The impact of cognitive functioning on mental health in community-dwelling older adults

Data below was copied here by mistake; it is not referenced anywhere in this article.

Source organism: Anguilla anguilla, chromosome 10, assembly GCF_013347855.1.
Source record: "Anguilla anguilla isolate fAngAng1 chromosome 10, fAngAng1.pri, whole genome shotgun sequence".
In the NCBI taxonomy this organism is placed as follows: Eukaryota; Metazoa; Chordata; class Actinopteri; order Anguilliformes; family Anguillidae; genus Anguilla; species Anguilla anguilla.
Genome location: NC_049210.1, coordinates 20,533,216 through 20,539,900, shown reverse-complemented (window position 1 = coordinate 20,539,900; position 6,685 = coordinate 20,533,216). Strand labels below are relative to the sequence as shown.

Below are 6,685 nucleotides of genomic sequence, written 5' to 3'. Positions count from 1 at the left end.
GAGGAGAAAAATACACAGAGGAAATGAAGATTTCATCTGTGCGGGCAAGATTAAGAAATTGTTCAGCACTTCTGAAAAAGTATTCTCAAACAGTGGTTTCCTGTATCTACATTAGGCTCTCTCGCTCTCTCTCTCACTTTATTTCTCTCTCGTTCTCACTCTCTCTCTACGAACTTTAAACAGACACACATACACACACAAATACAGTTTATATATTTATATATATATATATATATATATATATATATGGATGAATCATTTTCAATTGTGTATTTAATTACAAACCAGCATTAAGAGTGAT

The purpose of this study was to examine the gray area between intact cognitive functioning and mild cognitive impairment among sexagenarians, octogenarians, and centenarians. Gender, race, and age group differences, as well as changes over time in cognitive functioning were assessed. The impact of cognitive functioning and instrumental activities of daily living on depression, positive affect, and negative affect was also examined. Data were analyzed from the Georgia Centenarian Study, which comprised of three hundred twenty-one participants at Time 1 (Tl) and two hundred one participants at Time 2 (T2). All participants were cognitively intact and community dwelling at Tl. Results concerning gender differences indicated women had higher cognitive functioning at Tl, but there was no gender difference at T2. Race and age group differences were found at Tl and T2 with Blacks and centenarians having significantly lower cognitive functioning compared to Whites, sexagenarians, and octogenarians. Race differences persisted after controlling for education and self-reported health. The longitudinal analysis indicated mean cognitive functioning scores were significantly lower at T2. Centenarians experienced a steeper decline in cognitive functioning over a shorter period of time compared to the combined group of sexagenarians and octogenarians. The results of the cross-sectional predictors of mental health indicated self-reported health was a significant predictor of depression, positive affect, and negative affect. Cognitive functioning was not a significant predictor of the three areas of mental health, and instrumental activities of daily living were only a significant predictor of depression. In the longitudinal analysis, cognitive functioning at Tl and functional health at Tl did not predict depression at T2.